Efforts at local pot dispensary up in smoke
State invites firms from outside county to apply in next round
GREENFIELD — Twenty applicants statewide received licenses to run medical marijuana dispensaries, but none of those applicants were from or for Franklin County.
On Friday, the state Medical Use of Marijuana Program approved the first 20 licenses for 10 of the 14 counties. Applications for Franklin County, along with Berkshire, Dukes and Nantucket counties did not make the cut.
Franklin County is not ruled out. Eight applicants from other parts of the state, which the selection committee deemed highly qualified but were not granted their proposed locations, have been invited to seek licences for one of the four counties left out this round.
The state will give the eight applicants an opportunity to update their applications to target the four counties, a process that will launch in the next few weeks, said Karen van Unen, executive director of the Department of Public Health program.
Among the eight applicants are Coastal Compassion of Bristol County, Good Chemistry of Massachusetts of Essex County, The Haven Center of Barnstable County, Mass. Medicum Corp. of Norfolk County, Patriot Care Corp. of Worcester County and The Greeneway Wellness Foundation, which proposed locations in Bristol and Plymouth counties.
The state awarded licenses for sites in Northampton and Holyoke.
The three applicants who proposed locations in Franklin County in the first phase may also re-apply for the second round as well.
The state said it would announce more information on the second phase in the future. It was not immediately clear why none of the local applicants was licensed while out-of-county applicants were invited to apply for the county opening.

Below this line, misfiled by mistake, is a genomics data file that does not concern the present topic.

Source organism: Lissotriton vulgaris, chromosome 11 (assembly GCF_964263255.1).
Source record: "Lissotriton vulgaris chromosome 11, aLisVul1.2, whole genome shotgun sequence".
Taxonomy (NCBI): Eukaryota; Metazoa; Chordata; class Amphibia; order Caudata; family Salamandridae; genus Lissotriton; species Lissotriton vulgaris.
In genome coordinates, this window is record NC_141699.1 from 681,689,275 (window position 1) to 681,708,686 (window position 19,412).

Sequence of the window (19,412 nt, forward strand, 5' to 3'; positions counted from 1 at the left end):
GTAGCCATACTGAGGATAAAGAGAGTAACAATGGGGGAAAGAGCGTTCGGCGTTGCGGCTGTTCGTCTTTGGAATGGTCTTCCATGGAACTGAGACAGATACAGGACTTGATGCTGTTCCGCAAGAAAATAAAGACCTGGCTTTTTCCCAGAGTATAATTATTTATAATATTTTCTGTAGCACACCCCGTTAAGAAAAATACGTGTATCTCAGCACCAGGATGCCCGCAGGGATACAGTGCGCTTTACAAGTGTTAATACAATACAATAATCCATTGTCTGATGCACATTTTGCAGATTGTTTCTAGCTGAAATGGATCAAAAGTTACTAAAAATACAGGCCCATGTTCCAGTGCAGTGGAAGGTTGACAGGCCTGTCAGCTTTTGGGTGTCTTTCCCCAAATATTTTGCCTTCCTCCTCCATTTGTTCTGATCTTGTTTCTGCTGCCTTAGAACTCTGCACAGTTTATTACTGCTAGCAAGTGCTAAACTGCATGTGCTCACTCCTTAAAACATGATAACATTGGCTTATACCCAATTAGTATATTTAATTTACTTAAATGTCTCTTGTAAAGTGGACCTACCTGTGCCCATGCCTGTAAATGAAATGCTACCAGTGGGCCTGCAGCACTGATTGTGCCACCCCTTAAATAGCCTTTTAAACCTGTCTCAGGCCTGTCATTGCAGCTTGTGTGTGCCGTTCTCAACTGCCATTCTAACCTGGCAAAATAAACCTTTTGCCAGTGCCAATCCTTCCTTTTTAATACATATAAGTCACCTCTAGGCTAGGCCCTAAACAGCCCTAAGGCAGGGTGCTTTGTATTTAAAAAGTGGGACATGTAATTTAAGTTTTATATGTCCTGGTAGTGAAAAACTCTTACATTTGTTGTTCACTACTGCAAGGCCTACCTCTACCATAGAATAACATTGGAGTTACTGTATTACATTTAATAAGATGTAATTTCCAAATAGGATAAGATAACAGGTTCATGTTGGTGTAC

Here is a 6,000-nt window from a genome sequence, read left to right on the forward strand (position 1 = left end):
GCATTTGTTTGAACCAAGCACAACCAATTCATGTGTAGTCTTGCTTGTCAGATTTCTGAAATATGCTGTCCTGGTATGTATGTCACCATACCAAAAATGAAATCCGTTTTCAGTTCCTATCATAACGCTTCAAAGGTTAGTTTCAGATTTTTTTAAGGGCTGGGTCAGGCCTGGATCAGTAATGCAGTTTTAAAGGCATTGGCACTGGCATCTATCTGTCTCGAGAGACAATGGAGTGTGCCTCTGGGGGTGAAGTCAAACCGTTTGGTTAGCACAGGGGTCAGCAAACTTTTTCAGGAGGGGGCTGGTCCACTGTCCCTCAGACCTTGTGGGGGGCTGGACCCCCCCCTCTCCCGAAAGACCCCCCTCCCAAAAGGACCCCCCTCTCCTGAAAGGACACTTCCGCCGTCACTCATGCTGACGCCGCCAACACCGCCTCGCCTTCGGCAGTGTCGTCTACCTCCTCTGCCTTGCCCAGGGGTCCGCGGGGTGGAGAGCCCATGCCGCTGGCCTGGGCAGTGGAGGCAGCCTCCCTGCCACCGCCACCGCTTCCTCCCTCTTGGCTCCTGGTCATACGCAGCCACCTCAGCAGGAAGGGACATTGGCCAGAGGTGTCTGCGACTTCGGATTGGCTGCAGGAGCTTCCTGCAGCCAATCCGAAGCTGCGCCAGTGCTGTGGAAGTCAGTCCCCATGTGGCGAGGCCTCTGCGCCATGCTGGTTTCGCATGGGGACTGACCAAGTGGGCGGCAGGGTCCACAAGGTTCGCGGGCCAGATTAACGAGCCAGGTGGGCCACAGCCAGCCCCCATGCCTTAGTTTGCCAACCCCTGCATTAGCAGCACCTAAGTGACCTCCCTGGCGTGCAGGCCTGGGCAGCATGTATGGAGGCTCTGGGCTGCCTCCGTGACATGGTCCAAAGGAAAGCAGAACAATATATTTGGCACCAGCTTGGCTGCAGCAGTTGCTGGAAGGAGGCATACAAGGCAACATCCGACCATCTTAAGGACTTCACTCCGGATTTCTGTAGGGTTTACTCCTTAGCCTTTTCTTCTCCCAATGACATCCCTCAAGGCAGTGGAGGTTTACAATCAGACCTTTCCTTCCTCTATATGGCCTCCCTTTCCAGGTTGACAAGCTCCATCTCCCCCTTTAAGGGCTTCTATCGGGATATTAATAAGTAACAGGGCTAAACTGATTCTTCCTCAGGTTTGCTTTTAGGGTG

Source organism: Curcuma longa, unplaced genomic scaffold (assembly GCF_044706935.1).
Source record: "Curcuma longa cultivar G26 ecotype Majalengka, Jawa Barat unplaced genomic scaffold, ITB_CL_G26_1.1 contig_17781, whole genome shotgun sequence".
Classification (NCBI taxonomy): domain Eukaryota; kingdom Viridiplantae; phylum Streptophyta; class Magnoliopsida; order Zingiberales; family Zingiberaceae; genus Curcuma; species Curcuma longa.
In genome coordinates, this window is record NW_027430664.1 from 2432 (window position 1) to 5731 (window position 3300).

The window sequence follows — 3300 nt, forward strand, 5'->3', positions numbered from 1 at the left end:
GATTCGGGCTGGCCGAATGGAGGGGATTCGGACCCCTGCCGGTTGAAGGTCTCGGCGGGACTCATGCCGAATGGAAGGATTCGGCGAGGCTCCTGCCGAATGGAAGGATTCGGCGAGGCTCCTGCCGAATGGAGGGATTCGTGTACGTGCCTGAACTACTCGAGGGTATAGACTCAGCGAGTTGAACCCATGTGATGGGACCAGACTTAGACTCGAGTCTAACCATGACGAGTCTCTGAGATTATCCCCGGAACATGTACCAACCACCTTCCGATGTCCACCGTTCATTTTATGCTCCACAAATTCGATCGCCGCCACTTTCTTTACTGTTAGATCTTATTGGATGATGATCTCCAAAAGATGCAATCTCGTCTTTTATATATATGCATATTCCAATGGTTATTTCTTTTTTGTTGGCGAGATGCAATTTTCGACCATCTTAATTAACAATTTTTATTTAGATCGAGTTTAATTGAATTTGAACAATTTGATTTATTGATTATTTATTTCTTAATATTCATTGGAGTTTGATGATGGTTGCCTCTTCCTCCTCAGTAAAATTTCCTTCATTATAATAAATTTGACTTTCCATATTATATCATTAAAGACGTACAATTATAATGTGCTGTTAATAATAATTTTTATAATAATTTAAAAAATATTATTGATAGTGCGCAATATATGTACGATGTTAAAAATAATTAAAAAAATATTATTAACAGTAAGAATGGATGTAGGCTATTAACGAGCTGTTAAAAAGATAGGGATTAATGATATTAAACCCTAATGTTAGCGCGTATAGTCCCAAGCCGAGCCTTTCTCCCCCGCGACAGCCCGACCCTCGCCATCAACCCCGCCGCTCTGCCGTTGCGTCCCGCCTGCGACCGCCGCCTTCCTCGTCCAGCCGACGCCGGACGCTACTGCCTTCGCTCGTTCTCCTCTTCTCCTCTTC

The state law, approved in 2012, authorized the state to register at least one dispensary and no more than five in each of the state’s 13 counties.
“We’re committed to every person having access to high- quality medicine,” van Unen said Friday. “We wanted to give (the eight applicants) an opportunity to apply for the open spots. We weren’t prepared to settle for anything less than highly qualified applicants. Only dispensaries with the highest quality applications were selected to be a part of this new industry.”
Franklin County can expect to find out which nonprofits have re-applied for a location here in early June.
The state was confident that the chosen eight would seek locations in the four remaining counties.
“The fact that they got a nod from the Department of Public Health will give them an advantage. We believe they’ll be able to step up to the plate,” van Unen said.
By June, the state expects to have 24 to 26 licensed dispensaries.
The licenses right now are provisional. Before opening, the 20 applicants have to demonstrate compliance with local laws and pass the state’s inspection process before receiving full licensure. The inspection reviews security, architectural issues, growing requirements, and compliance with local zoning and other laws.
In Franklin County, the three applicants who didn’t make the cut were A New Leaf, managed by Joshua Goldman of Montague, who runs a successful fish farm; J.M. Farm’s Patient Group, Inc., managed by James Pasiecnik, a potato farmer in Whately; and Joshua Sodaitis of Somerville, Nicholas Spagnola of Revere, and M.R. Absolute Medical Resources, Inc., managed by Michael Ruggeri of Greenfield, a liquor store operator. Each had to pay a nonrefundable $30,000 application fee.
The state would not comment on the merits of individual applications.
The selection process involved an independent review of each applicant’s proposal and background checks by an independent investigative firm, van Unen said.
Each application received a score based on corporate background, business management experience, suitability, financial condition, location, staffing plan and development and operation plans. The selection committee then recommended applicants based on objective benchmarks including geographic dispersion, patient access, security and readiness to operate.
The highest score possible was 163 points. The 20 chosen applicants did not necessarily receive the highest scores.
Of the three applicants passed over in Franklin County, J.M. Farm’s Patient Group received the highest score of 141. The group planned to operate a dispensary at 10 Greenfield Road in Deerfield.
A New Leaf, which planned to operate a dispensary at 253 Millers Fall Road in Turners Falls, received a score of 111.
MR Absolute Medical Resources, Inc. received the lowest score of 106 points. Ruggeri proposed 32 Mead St. in Greenfield for a dispensary location and 253 Millers Falls Road in Turners Falls as a cultivation location.
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